The overall life expectancy in the US increased by 2.3 years from 2000 to 2019, but varied significantly among racial and ethnic groups, according to a new study funded by the US National Institutes of Health (NIH).
The study examined trends in life expectancy at the county level in the US.
In most counties, life expectancy for the black population has increased more than any other racial and ethnic group. But overall, the black population still has a lower life expectancy than the white population.
The study noted that the decrease in the white-black life expectancy gap could be attributed to the stagnation and reversal of gains in the white population.
At the same time, the Latino/Hispanic and Asian populations had the longest life expectancy at the national level, but this advantage was not observed in all counties. While these population groups maintained longer life expectancy than the white population, the advantage narrowed in a sizeable minority of counties for the Latino/Hispanic population (42 percent) and in most counties for the Asian population (60.2 percent).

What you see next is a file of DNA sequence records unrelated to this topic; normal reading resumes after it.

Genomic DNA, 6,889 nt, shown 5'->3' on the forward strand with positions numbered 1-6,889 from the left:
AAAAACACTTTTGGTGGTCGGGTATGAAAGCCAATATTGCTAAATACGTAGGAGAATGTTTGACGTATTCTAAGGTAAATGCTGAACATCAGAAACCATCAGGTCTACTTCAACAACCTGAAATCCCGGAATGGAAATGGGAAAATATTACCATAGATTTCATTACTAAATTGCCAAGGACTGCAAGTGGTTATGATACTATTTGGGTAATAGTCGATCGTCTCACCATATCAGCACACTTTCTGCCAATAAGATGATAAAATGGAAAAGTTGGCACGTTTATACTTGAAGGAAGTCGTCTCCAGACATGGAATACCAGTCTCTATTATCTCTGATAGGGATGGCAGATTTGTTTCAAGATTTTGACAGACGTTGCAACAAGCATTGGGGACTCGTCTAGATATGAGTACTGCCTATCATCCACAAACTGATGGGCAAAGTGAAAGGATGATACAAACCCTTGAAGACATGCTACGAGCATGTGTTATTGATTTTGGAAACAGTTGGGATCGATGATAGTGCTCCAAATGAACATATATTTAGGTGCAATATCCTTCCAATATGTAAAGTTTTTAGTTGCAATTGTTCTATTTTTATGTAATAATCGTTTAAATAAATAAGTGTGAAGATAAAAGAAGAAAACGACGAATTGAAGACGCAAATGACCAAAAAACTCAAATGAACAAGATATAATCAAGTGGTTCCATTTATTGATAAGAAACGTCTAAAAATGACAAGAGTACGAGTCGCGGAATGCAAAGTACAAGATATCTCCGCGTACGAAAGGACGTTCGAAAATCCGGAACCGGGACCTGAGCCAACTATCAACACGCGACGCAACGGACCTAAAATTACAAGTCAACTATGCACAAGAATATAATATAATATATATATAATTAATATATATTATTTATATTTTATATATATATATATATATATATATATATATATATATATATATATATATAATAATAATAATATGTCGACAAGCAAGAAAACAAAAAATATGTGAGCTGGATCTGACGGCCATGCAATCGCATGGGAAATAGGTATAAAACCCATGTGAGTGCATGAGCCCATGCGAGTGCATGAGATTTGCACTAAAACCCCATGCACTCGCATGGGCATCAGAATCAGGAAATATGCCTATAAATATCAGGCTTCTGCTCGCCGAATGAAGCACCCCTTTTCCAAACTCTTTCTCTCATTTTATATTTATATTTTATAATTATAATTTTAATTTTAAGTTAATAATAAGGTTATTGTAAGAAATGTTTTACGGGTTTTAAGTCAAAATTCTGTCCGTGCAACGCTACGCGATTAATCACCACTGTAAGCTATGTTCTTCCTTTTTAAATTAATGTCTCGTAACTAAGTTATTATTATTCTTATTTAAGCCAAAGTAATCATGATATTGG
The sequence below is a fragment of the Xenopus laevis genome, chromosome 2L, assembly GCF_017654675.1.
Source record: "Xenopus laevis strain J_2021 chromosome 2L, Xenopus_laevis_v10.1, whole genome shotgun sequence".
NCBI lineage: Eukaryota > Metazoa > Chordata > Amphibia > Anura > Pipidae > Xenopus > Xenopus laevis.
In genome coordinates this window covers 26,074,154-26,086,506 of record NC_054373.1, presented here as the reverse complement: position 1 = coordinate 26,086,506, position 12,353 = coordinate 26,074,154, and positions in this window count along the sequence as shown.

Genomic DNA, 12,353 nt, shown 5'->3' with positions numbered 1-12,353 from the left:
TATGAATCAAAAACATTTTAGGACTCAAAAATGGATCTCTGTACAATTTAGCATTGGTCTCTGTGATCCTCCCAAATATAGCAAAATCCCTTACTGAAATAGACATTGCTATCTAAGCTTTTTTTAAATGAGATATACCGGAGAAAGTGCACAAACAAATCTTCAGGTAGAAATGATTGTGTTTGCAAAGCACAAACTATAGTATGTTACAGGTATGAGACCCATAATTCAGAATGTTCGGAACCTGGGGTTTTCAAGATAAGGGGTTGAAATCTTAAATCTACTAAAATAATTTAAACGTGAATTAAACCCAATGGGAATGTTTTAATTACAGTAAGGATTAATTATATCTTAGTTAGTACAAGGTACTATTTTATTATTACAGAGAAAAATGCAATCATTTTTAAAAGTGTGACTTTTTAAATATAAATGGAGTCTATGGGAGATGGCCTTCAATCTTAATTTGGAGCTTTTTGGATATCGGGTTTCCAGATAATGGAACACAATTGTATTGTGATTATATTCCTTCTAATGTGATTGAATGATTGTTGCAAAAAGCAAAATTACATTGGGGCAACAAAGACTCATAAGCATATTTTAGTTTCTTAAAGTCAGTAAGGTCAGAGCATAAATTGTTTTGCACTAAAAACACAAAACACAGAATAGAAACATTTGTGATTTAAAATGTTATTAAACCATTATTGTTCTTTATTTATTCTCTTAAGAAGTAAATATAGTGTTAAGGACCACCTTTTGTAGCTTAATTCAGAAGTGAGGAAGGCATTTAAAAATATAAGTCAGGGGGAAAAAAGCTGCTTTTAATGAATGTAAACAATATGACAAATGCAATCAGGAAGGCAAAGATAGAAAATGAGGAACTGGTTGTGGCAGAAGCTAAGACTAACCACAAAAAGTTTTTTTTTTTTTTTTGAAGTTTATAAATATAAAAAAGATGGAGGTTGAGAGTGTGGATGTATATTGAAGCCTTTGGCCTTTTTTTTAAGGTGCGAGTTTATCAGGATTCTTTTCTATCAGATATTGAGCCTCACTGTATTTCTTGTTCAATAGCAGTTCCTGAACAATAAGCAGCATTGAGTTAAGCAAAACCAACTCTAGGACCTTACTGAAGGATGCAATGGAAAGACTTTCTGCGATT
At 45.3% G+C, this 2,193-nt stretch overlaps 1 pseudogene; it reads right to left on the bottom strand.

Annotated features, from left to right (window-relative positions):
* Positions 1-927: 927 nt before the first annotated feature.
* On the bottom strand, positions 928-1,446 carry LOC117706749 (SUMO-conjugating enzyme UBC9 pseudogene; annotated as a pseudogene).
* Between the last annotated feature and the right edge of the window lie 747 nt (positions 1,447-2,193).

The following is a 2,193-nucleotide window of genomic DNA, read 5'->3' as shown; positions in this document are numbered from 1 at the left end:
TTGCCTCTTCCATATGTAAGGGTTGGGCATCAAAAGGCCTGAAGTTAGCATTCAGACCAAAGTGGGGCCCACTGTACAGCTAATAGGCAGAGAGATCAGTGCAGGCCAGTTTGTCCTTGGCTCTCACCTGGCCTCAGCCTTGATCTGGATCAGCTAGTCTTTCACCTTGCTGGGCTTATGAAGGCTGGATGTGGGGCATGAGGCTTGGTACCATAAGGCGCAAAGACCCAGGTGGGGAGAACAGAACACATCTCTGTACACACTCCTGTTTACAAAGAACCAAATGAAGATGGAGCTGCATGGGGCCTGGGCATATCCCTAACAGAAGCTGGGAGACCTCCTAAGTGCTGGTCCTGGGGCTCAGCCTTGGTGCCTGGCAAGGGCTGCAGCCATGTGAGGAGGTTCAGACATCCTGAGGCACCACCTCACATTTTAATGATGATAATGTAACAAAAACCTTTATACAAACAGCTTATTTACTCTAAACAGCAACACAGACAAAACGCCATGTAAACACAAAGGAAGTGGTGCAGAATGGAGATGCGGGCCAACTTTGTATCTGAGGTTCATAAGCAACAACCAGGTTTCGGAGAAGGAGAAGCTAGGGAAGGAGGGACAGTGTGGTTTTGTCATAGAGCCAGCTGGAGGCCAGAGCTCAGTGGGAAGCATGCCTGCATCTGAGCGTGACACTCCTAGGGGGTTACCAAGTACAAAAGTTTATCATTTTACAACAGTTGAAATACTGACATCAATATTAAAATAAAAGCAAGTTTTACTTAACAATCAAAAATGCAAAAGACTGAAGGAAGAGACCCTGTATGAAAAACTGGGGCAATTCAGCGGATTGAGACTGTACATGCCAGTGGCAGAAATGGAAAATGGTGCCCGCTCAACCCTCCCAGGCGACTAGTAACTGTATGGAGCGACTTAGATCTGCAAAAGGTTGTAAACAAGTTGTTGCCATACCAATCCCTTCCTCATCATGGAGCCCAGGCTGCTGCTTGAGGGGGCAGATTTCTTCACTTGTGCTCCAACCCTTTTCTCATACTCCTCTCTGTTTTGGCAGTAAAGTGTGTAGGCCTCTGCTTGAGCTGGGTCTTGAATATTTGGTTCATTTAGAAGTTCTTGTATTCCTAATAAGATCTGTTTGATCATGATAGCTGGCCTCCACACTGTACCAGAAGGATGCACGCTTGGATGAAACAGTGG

In addition, Native American and Alaska Native populations have the lowest life expectancy of all populations and experienced a decrease in most counties, with a gap of more than 21 years in some counties, according to the study.
"The novel details in this study provide us the opportunity to evaluate the impact of social and structural determinants on health outcomes in unprecedented ways," said Eliseo J. Perez-Stable, co-author and director of the National Institute on Minority Health and Health Disparities, part of NIH. "This in turn allows us to better identify responsive and enduring interventions for local communities."